Inspired perhaps by a recent action taken by the Attorney General of Indiana, the Owner-Operator Independent Drivers Association has requested that “top officials from each state seriously review potential problems anticipated with enforcement” of the electronic logging device mandate, which takes effect in less than two weeks on Dec. 18.
To get its message out, OOIDA has sent a letter laying out its concerns about the ELD rule to all state attorneys general and copied it to representatives in each state for the Motor Carrier Safety Assistance Program, a federal grant program that provides financial assistance to states.
OOIDA’s effort follows the recent request of Indiana Attorney General Curtis Hill Jr. (R) that the Federal Motor Carrier Safety Administration delay implementation of the ELD rule. Hill stated in a Nov. 29 letter to FMCSA Chief Counsel Randi Hutchison that a delay was needed because to “immediately begin requiring drivers to use ELDs exclusively (except, as the new rule allows, for those with on-board recording devices installed before Dec. 18, 2017) would place undue burdens on drivers and operators.”
Hill told FMCSA that his chief concern is that there is no government or third-party verification in place for the ELD device self-certification process that FMCSA has suppliers using in order to be registered with the agency.
In its letter to the states, OOIDA contends that “public statements made by FMCSA, the Commercial Vehicle Safety Alliance, various state enforcement agencies, and others demonstrate that there is a widespread misunderstanding of the legal obligations imposed upon motor carriers and drivers under the ELD regulations.”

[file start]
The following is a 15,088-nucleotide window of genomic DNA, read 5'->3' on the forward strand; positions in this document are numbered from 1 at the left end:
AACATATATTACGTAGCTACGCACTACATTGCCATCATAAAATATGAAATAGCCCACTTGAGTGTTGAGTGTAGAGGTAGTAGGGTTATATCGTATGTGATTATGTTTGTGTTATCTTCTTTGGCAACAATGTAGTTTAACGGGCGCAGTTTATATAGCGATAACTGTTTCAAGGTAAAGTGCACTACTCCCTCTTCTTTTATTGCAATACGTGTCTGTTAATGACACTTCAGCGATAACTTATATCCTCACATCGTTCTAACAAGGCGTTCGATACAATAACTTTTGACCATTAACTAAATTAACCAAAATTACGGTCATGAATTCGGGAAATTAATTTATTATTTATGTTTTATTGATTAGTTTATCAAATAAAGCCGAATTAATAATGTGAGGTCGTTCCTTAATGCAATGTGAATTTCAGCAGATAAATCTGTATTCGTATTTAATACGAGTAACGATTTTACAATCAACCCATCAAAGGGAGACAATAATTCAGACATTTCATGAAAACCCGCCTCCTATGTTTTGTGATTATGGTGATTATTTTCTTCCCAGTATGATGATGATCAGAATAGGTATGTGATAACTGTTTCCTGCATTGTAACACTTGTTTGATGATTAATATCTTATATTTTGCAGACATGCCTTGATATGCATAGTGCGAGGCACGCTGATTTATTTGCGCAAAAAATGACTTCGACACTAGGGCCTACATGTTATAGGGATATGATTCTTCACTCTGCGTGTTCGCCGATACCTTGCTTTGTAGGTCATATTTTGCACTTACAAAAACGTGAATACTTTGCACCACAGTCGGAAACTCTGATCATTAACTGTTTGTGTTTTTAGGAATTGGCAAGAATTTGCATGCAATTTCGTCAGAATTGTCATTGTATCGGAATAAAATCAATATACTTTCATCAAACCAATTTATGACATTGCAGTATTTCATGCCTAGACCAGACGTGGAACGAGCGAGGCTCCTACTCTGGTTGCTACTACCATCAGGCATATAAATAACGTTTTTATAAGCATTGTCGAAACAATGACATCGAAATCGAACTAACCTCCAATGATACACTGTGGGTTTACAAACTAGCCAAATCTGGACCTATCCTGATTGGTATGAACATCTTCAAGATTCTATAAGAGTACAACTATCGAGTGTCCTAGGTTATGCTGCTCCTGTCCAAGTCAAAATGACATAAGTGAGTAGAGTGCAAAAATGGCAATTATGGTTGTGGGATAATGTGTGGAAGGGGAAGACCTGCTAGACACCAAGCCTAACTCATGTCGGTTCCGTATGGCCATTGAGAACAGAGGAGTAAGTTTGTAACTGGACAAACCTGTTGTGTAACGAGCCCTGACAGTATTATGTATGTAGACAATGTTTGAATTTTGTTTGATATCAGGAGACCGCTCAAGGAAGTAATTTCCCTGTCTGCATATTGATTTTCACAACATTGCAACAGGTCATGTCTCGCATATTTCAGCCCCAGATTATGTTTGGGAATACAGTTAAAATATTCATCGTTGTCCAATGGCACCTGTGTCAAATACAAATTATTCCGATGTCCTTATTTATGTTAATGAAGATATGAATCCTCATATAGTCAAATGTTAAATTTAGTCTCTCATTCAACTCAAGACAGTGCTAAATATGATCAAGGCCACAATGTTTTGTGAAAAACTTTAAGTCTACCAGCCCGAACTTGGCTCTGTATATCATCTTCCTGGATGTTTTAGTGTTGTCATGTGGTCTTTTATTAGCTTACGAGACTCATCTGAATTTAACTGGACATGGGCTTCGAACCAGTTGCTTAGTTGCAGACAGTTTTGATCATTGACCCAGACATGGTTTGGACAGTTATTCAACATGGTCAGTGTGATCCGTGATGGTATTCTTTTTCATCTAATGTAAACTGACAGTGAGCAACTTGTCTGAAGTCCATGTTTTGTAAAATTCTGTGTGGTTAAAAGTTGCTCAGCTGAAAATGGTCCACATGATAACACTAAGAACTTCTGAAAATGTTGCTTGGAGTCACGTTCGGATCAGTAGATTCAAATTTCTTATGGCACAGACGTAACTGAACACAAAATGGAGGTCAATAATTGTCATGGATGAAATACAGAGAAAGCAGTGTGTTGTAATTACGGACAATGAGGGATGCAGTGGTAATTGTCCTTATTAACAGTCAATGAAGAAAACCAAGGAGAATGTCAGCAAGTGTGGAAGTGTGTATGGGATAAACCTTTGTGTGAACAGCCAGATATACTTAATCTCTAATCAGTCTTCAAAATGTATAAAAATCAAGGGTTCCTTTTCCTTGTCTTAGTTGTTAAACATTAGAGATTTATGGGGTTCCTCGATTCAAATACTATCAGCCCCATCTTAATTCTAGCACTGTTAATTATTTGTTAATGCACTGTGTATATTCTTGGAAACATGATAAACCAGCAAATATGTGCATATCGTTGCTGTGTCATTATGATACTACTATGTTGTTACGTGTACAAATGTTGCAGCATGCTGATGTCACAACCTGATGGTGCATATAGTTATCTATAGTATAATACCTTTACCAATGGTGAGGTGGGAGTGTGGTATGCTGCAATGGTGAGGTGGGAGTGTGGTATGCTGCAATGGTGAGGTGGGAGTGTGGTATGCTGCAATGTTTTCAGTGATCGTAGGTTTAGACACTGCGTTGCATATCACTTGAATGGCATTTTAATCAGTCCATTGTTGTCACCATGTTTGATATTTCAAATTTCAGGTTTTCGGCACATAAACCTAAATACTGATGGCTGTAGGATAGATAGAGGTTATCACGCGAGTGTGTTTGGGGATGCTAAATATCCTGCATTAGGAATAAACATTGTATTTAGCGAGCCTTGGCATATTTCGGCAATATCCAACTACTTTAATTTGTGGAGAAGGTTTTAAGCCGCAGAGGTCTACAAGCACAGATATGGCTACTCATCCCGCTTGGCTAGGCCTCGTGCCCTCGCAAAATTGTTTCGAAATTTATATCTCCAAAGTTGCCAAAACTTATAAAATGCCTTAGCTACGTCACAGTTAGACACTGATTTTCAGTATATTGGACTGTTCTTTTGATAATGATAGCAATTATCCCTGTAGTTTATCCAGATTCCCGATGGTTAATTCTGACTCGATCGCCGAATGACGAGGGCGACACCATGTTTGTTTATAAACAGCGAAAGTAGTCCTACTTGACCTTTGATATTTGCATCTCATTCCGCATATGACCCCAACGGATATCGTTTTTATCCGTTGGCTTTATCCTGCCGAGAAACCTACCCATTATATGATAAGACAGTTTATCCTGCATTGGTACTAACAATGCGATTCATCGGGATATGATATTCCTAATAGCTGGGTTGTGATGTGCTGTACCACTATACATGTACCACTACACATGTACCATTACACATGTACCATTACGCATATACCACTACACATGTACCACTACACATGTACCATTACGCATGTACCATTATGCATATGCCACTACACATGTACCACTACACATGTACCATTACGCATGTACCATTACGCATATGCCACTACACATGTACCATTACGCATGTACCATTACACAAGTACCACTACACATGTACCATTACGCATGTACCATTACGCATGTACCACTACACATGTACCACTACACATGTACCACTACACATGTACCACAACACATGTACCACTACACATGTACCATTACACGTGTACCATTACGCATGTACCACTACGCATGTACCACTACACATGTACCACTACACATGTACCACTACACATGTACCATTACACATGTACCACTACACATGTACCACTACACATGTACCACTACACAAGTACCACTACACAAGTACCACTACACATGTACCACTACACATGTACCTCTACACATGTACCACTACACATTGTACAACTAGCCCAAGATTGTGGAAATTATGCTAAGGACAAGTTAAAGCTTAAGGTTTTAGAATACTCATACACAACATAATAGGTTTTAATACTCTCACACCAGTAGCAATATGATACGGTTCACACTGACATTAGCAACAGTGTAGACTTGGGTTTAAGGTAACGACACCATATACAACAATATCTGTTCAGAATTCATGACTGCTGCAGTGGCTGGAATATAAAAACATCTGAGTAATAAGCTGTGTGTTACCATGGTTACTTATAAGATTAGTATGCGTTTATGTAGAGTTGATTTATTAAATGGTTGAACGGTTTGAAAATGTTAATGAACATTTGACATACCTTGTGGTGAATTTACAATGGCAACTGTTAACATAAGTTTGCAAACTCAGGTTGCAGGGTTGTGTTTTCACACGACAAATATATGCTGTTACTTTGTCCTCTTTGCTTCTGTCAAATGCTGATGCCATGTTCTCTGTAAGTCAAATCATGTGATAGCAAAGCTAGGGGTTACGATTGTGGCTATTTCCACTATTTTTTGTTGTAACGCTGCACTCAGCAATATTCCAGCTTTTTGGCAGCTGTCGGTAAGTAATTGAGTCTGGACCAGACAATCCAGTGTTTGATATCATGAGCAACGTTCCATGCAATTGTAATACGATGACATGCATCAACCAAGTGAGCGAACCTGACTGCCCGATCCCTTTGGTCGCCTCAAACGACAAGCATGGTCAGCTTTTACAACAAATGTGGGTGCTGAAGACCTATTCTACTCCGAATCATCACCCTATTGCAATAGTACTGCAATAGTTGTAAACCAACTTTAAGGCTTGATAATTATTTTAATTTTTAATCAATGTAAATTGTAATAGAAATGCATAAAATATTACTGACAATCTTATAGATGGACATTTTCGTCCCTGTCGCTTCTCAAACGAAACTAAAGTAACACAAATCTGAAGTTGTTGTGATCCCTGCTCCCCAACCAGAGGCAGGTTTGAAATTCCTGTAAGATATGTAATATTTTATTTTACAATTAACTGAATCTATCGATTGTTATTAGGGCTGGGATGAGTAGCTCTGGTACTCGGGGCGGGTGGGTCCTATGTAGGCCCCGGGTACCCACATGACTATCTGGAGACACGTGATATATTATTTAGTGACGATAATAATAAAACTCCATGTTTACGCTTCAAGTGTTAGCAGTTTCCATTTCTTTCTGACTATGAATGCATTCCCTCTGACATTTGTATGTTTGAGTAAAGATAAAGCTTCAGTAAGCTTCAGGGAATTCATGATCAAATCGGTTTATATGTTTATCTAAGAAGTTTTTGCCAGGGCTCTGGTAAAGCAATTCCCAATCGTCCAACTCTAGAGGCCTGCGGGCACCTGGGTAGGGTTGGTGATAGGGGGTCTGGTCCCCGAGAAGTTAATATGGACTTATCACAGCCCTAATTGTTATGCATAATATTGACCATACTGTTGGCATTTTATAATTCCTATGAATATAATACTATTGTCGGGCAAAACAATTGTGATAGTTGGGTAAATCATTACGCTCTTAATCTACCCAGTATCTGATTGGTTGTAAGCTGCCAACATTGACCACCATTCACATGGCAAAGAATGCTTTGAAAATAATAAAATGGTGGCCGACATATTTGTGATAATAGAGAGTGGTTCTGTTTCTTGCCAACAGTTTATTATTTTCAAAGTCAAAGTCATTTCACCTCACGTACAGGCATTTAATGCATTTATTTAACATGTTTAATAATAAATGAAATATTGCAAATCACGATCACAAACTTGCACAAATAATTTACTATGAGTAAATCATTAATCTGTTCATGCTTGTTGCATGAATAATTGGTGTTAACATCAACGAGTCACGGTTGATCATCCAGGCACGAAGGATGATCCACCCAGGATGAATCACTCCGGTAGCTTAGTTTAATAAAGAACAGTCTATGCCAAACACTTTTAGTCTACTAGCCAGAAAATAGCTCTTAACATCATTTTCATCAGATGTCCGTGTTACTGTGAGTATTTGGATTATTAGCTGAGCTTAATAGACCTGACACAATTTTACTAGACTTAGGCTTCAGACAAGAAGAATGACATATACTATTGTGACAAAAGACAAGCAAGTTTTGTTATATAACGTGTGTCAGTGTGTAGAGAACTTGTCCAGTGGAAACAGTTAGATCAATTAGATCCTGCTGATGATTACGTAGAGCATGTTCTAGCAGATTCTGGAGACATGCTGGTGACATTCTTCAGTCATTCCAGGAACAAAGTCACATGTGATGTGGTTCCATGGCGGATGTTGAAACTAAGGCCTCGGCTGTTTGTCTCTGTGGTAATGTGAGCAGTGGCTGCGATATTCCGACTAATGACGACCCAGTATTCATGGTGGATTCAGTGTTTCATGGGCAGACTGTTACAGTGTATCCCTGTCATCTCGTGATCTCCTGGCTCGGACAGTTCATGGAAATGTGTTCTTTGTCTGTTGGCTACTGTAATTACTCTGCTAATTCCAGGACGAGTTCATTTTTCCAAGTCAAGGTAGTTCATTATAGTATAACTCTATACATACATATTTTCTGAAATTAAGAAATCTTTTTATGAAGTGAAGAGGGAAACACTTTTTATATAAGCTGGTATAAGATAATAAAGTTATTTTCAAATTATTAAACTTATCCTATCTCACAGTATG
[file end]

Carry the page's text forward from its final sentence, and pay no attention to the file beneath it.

The truckers’ lobby said that, in particular, it is concerned about potential misinterpretations of the mandate’s exemptions for older model trucks.
“The FMCSA website offers confusing and contradictory information on what models of trucks are obligated to employ ELDs under the rule,” said Todd Spencer, OOIDA executive vice president.
The letter describes how OOIDA contacted more than 15 states’ commercial motor vehicle enforcement agencies to ask whether there was consensus on how to enforce this ELD exemption and reports that there was no consensus. “The states have taken positions that range from following the plain language of the rule, to following FMCSA’s guidance, to an approach similar to CVSA’s and, in some cases, to taking no position yet.”
OOIDA added that its letter and an accompanying document “goes on to point out that the mandate increases the amount of data available to law enforcement, suggesting that states should adopt new statutes to protect privacy of drivers and limit the use of data to hours of service compliance determinations only.”
“The mandate provides no safety, economic, or productivity benefits for most ensnared by the mandate,” said Spencer. “With so many unanswered questions with exemptions and use of electronic data, an immediate delay is highly warranted to avoid wasted resources and costly disputes within the enforcement and carrier community.”